Authors Michiel & Grace Messing

The texel breed of sheep originated on a small island of the north sea coast of The Netherlands. At the end of the 19th century these hardy white faced , short tailed marsh sheep were cross bred with some English breeds such as the Lincoln , Leicester , Wesley Dale and Hampshire Down. By 1908 some influential Texel breeders decided not to cross breed any more and look for improvements within their own sheep because the results of crossbreeding did not meet their expectations.

Since then numerous exportations have taken place , with the first in 1930 to Belgium. Now 75 years later they are exported worldwide. In the late 80`s there were some exportations into North America. The U.S meat and animal research center in Clay Center , Nebraska imported 20 bred ewes from Finland and Denmark in 1986.

In 1989 Michiel and Grace Messing of Alberta imported 28 head from England (the first private importation into North America)and in 1992 the late Tom Eggertson , also from Alberta imported 36 head from Denmark.

Western Texels:

We imported the Texel sheep into Canada after having had a commercial flock of crossbred sheep. After a while we realized we never could get close to the type of lamb carcasses we were used to in the Netherlands . We decided to try to import some Dutch Texel sheep. It became clear after talking to Ottawa that the chance to import Texels from Holland was zero but they let us know that was maybe possible to bring them in from England. We were set on importing Dutch Texels because of the quality we knew they had . We have seen Texel sheep in several European countries and were convinced ,at that time, that the most muscelled Texel is the Dutch Texel. We really wanted excellent carcasses and were not too concerned with prolifacy. After contacting the British Texel Association and asking them to supply us with a list of Texel breeders that were in the top with the (in England so very popular ) carcass competitions and breeders that were importing Dutch Texels or Dutch Texel semen , we ended up at the farm of Robin Slade. Robin had 300 pure bred Texels and about 6 different blood lines. Mr Slade was well known in Great Brittan for winning numerous carcass competitions. The Slades started with Texels in 1975 , when he imported Texel sheep from Holland into England. Mr Slade had since then imported every year top Dutch Texel rams to improve his flock. For us it made the whole importation a little simpler because we could buy all the sheep from one farm ( less risk of disease).We imported 23 ewes and 5 rams , all of them were 5 years old or older(one of the Canadian import rules) in September 1989. Some of the ewes and two of the rams were directly related to top performing bloodlines in Holland at that time. All animals were in quarantine for 2 weeks in England so the veterinarians could test for most of the sheep diseases. After being flown to Edmonton airport they went immediately into quarantine in the Nisku quarantine station which belongs to the federal government so the veterinarians could do the exact same test over again After a month at the quarantine station, we picked up our new possessions and our home place was now under quarantine.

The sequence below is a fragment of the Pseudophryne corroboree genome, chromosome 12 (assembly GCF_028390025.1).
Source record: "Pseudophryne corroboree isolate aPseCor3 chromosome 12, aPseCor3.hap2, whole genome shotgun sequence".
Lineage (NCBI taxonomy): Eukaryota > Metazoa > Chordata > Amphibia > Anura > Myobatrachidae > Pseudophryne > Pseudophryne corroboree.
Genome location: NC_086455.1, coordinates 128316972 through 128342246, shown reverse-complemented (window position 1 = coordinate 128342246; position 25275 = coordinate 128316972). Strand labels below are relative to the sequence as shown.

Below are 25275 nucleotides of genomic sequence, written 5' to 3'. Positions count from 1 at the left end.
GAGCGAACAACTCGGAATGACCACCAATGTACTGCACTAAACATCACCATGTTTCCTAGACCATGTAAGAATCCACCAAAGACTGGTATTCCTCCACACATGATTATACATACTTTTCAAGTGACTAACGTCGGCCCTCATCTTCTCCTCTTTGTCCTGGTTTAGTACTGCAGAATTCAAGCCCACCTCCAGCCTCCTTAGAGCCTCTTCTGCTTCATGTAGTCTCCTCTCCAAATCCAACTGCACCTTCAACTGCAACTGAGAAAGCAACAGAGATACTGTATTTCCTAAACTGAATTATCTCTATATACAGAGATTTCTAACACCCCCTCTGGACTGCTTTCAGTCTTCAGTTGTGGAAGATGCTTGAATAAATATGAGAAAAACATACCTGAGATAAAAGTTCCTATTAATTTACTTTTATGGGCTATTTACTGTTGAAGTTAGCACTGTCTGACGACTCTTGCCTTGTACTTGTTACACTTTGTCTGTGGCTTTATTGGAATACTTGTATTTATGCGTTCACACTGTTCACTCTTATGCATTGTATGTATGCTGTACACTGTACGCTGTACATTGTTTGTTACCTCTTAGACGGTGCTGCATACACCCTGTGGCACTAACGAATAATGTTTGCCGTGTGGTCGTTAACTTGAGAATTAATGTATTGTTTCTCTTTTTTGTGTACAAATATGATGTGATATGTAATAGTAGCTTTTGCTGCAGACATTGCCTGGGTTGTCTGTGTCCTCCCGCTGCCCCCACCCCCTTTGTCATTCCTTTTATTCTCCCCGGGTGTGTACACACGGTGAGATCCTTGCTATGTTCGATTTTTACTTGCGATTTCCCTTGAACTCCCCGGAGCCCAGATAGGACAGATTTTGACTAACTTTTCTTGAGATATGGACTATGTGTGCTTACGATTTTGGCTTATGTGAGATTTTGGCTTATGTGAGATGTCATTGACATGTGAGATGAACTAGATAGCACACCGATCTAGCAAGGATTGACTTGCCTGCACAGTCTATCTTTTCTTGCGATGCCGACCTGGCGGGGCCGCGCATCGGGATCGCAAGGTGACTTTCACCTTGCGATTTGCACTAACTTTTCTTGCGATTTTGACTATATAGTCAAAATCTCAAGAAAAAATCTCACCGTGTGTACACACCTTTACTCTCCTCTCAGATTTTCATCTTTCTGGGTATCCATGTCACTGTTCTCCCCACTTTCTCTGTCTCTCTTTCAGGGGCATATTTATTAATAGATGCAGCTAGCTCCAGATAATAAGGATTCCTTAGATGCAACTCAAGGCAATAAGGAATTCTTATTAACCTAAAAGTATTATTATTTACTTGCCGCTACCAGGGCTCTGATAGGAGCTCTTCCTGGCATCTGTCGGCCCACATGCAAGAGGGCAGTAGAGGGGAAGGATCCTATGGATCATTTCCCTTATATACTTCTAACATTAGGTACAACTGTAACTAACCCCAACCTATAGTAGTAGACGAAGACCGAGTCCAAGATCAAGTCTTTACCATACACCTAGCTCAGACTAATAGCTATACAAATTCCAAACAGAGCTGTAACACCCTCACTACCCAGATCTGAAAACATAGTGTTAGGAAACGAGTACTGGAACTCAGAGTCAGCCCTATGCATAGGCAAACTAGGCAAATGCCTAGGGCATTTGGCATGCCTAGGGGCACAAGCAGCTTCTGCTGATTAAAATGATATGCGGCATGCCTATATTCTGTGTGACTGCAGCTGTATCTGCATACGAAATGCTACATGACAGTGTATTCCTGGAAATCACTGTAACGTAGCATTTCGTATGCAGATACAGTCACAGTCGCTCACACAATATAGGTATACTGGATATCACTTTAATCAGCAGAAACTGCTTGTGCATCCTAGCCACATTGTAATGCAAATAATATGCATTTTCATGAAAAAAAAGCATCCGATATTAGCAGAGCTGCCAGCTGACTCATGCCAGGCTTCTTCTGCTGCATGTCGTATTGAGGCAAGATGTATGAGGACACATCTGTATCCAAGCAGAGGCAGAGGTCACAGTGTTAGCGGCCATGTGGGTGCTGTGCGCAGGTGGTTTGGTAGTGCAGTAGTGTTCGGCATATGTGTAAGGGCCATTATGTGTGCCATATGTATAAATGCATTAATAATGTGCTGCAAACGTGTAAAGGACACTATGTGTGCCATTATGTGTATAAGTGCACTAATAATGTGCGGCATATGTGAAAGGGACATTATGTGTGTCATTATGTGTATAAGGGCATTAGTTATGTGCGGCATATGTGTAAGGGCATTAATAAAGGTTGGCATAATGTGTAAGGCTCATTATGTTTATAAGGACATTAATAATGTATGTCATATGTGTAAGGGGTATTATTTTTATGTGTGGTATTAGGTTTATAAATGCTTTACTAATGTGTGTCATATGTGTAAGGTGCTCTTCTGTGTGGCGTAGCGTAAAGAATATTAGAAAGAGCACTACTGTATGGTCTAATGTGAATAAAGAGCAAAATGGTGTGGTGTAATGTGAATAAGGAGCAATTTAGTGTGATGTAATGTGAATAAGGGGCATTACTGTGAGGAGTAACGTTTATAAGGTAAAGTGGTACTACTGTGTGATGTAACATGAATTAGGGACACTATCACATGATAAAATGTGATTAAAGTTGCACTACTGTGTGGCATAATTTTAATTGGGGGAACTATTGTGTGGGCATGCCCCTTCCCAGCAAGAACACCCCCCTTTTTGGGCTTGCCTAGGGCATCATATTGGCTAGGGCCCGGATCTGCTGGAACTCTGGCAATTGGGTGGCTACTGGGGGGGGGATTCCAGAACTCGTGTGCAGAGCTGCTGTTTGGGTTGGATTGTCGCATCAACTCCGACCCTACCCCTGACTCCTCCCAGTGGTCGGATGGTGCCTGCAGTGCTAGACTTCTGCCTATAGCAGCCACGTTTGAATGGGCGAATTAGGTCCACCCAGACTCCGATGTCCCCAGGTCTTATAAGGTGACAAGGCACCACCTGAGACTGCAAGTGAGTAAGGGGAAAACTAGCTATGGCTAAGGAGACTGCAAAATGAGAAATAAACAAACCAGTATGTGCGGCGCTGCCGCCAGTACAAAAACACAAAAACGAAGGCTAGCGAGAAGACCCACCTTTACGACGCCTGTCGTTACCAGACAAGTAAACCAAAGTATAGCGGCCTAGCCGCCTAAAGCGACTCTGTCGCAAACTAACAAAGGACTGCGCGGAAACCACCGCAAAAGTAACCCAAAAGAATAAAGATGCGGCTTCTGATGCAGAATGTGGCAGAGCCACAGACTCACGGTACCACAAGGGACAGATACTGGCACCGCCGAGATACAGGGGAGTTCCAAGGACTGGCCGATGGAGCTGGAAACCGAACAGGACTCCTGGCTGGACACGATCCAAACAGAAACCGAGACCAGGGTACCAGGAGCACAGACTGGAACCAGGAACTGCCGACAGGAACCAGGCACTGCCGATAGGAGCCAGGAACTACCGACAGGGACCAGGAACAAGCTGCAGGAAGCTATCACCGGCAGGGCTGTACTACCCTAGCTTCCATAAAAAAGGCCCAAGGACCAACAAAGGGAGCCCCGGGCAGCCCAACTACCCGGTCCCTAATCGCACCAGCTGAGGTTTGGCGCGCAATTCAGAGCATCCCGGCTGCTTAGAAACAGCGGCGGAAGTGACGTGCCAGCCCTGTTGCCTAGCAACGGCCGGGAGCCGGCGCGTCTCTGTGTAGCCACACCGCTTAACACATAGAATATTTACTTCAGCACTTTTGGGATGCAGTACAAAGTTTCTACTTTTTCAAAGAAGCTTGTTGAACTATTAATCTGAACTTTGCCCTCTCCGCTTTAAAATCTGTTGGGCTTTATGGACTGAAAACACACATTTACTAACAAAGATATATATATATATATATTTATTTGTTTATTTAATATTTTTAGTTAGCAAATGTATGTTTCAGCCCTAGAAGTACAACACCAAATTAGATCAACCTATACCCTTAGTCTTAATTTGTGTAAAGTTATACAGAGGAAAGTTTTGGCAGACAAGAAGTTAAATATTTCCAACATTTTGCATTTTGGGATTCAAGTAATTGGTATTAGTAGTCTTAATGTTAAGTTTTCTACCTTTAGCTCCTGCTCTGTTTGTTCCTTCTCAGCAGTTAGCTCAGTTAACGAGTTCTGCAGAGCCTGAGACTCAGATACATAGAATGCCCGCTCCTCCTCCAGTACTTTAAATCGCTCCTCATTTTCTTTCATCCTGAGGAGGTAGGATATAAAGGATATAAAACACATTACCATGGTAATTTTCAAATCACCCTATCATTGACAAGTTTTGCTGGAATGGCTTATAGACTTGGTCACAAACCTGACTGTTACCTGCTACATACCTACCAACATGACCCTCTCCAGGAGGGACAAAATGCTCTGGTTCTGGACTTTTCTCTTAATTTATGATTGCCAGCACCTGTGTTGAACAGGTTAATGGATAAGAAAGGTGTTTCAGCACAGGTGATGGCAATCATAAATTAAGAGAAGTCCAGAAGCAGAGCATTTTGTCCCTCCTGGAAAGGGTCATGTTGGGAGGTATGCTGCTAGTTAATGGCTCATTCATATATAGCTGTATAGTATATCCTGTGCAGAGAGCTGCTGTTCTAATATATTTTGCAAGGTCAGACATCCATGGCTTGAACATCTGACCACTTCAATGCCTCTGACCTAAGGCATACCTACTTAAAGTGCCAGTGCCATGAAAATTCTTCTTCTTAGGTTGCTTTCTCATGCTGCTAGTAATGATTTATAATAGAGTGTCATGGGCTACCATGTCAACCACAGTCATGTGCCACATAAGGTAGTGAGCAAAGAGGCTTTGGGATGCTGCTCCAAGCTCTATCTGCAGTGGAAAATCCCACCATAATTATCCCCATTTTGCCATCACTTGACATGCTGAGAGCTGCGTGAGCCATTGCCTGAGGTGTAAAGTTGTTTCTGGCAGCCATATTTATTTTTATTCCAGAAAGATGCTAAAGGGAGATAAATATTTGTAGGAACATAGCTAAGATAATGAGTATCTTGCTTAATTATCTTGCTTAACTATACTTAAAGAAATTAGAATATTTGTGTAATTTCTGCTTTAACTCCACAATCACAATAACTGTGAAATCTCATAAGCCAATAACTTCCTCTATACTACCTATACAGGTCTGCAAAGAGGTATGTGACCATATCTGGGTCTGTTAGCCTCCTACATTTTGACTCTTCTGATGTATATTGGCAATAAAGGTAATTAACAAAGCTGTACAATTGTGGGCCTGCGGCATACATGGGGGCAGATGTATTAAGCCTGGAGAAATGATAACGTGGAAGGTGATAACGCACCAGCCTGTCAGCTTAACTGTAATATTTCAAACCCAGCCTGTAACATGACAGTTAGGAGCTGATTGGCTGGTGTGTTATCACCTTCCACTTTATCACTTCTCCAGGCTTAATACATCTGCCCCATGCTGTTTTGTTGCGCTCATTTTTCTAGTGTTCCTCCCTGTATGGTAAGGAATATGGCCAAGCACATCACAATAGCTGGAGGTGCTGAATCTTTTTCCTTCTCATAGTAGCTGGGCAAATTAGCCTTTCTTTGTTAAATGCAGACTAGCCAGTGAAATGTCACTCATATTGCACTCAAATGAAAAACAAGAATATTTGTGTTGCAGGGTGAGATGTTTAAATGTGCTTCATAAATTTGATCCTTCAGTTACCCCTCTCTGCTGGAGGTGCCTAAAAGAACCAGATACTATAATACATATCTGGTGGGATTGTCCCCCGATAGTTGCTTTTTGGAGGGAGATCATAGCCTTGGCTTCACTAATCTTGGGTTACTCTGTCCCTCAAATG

The 5 year farm quarantine went in as soon as the first lamb was born in 1990. Our lambing percentage has varied from 120% to 160% since that time. Lambing problems are minimal, we needed a veterinarian during our first lambing . Afterwards we blamed it on our inexperience with the Texel breed and our anxiety knowing these were expensive lambs. During the five year quarantine period we shipped 75% of the ram lambs and a few of the ewe lambs to the butcher. They all had to go to the Canada West facility in Innisfail. For every shipment the government veterinarian would visit our farm and check all animals to be shipped . After filling out all kinds of documents they would let us ship them to Canada West.

Canada West was kind enough to do some retail cuttability test on some of the lambs . The result was that the carcasses produced upwards of 8% to 9% more meat than other lambs. The nice feature about the extra yield is that it is mostly in the leg and loin, which are the most expensive parts of the animal. We participated in the first Canadian wide lamb carcass competition in September 1992, After winning first and second place in the Alberta provincial competition we went on and won the Canadian grand champion.

To make sure we would not run into any inbreeding problems we imported in 1992 frozen semen of 8 different rams from the Netherlands. Due to this importation ,we were restricted in selling breeding stock to American buyers only if they entered the voluntary scrapy monitoring program . When the lambs out of these semen were 5 years old this restriction was lifted . From the late 90`s till the BSE outbreak most of our lambs were exported to Mexico. When The U.S.A. closed their borders our sales plummeted.

Our flock is a closed flock , no new sheep are introduced , we do not go to live sheep shows. If necessary we replace sold animals but do not take them back.

In the last few years we have introduced new bloodlines with the help of Ian Clark (Dutch Texel ram semen) and Steve Jones (British bloodlines). We had another first in North America , we think, last year a blue texel ram lamb was born out of to white registered animals . This, according to the internet, is very rare both parents have to be carrier of the recessive blue gene and than you have a chance that one out of four lambs is blue. If someone knows of another blue texel in Canada or the U.S.A. please let us know.

Michiel & Grace Messing 403-886-2808